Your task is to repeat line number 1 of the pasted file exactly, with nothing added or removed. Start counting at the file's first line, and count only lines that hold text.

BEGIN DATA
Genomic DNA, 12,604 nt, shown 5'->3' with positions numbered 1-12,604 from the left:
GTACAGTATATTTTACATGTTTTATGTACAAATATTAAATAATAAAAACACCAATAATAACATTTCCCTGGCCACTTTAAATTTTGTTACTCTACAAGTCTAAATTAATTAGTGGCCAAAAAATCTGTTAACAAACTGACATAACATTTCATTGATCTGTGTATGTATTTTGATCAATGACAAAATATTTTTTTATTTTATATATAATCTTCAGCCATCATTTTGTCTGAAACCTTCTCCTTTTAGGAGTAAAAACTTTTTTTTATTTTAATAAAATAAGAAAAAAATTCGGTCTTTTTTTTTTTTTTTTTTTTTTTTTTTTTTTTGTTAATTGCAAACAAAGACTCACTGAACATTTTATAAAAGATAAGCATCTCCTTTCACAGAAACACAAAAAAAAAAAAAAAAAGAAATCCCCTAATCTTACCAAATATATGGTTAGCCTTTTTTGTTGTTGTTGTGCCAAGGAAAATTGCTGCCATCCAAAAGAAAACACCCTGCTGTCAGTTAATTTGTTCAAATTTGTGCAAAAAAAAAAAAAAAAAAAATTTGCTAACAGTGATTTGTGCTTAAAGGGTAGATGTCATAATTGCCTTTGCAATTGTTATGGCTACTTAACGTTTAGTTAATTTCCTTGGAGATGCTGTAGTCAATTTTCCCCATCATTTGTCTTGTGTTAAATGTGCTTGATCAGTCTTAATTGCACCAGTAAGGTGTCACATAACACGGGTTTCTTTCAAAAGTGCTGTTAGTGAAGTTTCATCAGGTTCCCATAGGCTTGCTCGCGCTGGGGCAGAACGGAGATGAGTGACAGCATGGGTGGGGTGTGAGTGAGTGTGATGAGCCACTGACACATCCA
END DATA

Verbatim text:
Genomic DNA, 12,604 nt, shown 5'->3' with positions numbered 1-12,604 from the left: